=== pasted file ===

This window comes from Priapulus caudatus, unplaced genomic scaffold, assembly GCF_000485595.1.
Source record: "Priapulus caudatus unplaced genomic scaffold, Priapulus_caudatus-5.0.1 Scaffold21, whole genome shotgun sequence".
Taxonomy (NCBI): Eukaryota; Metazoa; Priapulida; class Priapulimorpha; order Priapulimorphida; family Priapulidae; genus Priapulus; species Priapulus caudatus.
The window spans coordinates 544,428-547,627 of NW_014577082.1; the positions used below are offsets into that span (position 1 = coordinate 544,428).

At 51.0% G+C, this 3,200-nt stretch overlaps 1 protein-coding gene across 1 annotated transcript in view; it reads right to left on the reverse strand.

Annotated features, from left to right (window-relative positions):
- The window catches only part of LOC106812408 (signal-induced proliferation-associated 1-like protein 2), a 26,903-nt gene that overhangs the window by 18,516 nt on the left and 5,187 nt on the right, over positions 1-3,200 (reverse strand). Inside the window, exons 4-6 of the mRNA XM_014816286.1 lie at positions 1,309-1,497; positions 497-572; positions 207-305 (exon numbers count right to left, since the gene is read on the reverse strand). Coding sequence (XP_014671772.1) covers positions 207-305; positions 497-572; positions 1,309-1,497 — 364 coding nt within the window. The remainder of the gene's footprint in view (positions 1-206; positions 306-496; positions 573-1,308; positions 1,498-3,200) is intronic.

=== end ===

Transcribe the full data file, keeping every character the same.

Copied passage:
This window comes from Priapulus caudatus, unplaced genomic scaffold, assembly GCF_000485595.1.
Source record: "Priapulus caudatus unplaced genomic scaffold, Priapulus_caudatus-5.0.1 Scaffold21, whole genome shotgun sequence".
Taxonomy (NCBI): Eukaryota; Metazoa; Priapulida; class Priapulimorpha; order Priapulimorphida; family Priapulidae; genus Priapulus; species Priapulus caudatus.
The window spans coordinates 544,428-547,627 of NW_014577082.1; the positions used below are offsets into that span (position 1 = coordinate 544,428).

At 51.0% G+C, this 3,200-nt stretch overlaps 1 protein-coding gene across 1 annotated transcript in view; it reads right to left on the reverse strand.

Annotated features, from left to right (window-relative positions):
- The window catches only part of LOC106812408 (signal-induced proliferation-associated 1-like protein 2), a 26,903-nt gene that overhangs the window by 18,516 nt on the left and 5,187 nt on the right, over positions 1-3,200 (reverse strand). Inside the window, exons 4-6 of the mRNA XM_014816286.1 lie at positions 1,309-1,497; positions 497-572; positions 207-305 (exon numbers count right to left, since the gene is read on the reverse strand). Coding sequence (XP_014671772.1) covers positions 207-305; positions 497-572; positions 1,309-1,497 — 364 coding nt within the window. The remainder of the gene's footprint in view (positions 1-206; positions 306-496; positions 573-1,308; positions 1,498-3,200) is intronic.